Lyotard’s famous The Postmodern Condition reminds us that scientific knowledge is a kind of discourse, positioning invention as something that occurs precisely in the divergence from perceived and reported facts, which is prematurely adopted by Von Ihering. His scientific reading of biological reality is a discourse made up of descriptions, which in their apparent neutrality raise questions about the truth and faults in the reports of earlier scientists. His own precious archives are constructed over those discoveries and questions, and when carefully read blend the scientific aspects of his study objects with the poetic agility of the narration, interspersed with correct conjectures and some of his own mistakes. Those fictions and realities, fables and science form the underlying roots of Walmor Corrêa’s creative practice.
Von Ihering and Corrêa both engage in the deepest investigations of knowledge, each driven by their own particular aspirations. Through his own art production the artist goes beyond the original references of the German scientist to produce an artwork, creating 25 large volumes bound like scientific books, which disturb the boundaries and cross-contaminate the different forms of knowledge indicated within them.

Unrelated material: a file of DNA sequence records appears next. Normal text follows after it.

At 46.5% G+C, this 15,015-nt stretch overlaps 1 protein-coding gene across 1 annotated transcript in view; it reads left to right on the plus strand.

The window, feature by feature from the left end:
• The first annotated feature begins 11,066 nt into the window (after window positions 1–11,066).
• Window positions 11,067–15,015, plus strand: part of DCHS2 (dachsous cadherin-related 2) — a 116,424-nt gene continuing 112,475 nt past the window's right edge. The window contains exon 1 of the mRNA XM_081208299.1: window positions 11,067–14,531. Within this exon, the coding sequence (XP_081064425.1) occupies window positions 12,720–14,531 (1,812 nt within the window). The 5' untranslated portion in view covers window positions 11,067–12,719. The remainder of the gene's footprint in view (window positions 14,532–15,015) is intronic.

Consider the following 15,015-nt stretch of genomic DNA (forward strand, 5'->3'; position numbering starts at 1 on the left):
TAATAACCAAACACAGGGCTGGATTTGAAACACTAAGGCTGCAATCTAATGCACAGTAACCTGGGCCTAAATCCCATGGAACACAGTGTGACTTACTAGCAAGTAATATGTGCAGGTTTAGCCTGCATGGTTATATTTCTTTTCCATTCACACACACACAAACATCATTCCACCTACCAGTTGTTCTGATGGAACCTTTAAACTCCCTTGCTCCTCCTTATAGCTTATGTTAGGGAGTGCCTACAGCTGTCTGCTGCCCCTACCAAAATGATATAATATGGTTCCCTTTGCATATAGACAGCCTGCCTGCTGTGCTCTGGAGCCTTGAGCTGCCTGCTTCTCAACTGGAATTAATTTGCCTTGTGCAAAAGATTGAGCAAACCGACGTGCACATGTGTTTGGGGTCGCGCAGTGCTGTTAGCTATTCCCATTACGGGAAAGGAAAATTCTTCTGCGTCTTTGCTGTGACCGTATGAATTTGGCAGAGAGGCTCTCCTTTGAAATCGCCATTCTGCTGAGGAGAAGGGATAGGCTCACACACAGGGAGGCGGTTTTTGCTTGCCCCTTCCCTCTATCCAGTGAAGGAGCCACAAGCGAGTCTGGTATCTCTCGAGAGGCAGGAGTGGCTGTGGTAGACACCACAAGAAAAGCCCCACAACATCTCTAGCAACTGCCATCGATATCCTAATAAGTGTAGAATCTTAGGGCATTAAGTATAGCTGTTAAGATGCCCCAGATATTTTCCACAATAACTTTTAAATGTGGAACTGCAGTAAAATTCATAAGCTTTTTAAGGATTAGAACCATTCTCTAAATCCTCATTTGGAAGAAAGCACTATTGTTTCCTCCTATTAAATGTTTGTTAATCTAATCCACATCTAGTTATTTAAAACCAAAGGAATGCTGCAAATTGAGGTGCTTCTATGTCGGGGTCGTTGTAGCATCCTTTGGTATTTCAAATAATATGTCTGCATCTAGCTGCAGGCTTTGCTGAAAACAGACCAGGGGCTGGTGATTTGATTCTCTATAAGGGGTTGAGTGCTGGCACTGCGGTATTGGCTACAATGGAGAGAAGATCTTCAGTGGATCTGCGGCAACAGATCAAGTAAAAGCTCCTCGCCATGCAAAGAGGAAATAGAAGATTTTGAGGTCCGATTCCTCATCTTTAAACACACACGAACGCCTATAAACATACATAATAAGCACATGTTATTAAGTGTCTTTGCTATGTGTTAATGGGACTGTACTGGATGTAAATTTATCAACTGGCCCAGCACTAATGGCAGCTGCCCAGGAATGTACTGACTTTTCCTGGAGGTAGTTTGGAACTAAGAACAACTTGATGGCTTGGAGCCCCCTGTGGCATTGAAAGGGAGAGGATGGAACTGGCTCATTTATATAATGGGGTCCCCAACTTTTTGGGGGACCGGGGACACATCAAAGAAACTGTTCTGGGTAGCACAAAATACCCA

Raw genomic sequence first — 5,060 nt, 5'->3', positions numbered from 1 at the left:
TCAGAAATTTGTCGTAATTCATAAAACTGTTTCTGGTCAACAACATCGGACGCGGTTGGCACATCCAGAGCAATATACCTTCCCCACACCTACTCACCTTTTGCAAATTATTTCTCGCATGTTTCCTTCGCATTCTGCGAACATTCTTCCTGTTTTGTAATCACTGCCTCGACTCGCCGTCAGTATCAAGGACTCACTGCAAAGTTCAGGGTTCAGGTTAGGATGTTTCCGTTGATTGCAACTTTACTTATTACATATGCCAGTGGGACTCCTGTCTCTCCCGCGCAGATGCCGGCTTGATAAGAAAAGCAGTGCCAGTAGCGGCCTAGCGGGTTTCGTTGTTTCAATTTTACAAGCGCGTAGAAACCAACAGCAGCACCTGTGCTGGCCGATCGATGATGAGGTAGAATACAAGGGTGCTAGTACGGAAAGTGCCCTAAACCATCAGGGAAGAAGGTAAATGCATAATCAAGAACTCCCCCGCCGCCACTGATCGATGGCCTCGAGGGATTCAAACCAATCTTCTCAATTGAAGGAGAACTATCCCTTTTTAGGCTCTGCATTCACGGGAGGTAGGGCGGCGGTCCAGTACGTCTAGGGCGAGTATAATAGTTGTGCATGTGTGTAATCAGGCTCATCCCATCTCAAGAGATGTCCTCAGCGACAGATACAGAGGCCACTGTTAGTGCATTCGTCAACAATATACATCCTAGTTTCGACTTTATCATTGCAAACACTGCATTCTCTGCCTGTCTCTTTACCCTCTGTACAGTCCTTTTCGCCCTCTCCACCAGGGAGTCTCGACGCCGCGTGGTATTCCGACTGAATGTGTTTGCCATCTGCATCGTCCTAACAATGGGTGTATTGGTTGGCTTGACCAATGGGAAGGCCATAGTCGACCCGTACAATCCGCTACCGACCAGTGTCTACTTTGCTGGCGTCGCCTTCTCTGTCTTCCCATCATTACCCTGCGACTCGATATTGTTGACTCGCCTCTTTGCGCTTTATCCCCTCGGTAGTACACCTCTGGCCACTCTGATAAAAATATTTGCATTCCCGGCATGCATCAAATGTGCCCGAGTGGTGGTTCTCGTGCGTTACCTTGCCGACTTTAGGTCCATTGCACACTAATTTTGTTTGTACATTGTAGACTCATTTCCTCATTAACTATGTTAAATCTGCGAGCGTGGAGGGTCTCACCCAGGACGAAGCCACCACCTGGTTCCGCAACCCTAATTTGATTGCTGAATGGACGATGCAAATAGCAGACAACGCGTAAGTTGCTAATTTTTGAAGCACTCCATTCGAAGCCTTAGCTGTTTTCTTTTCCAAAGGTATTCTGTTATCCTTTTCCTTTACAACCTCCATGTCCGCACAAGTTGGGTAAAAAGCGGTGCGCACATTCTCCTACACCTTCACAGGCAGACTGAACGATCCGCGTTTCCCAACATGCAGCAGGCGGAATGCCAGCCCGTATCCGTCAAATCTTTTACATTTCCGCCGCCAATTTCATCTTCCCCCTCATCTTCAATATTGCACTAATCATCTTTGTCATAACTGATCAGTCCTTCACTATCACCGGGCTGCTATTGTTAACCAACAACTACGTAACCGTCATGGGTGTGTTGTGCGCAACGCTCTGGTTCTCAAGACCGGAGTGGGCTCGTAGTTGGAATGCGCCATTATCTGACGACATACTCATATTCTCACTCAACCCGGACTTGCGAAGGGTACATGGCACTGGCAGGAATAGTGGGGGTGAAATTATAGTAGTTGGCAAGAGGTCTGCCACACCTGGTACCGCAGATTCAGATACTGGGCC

So out of the apparent inertia of an almost obscure reference library arises the unstable and fertile climate of inquiry, dynamically radiating the comparative and relational nature of its content. Past and present, reality and fiction, truth and falsehood, nature and culture open the mysteries of the old archives stored in the new configurations of Walmor Corrêa’s illustrated creatures. These works stimulate new ways of perceiving the world, restructuring thought and feeling in which, as Domènec reminds us, “[…] the old and the new are interrelated and make way for a process of restructuring the distinct elements that compose each sphere […]”, triggering a heuristic approach as these historical archives encounter the large books in the created library, as pretexts for mobilising other forms of considering the relationships between nature, science, art and culture. The artist’s work challenges the scientific bases behind the enriching narrative archives of Von Ihering by revealing the power of the mistake. Recognising the errors of the German scholar in his perception and recording of nature allows other ways of thinking about the natural and cultural world, in a continuous process of reconfiguring a system, like a network of contrapositions and a simultaneous comparative permeability at the same time.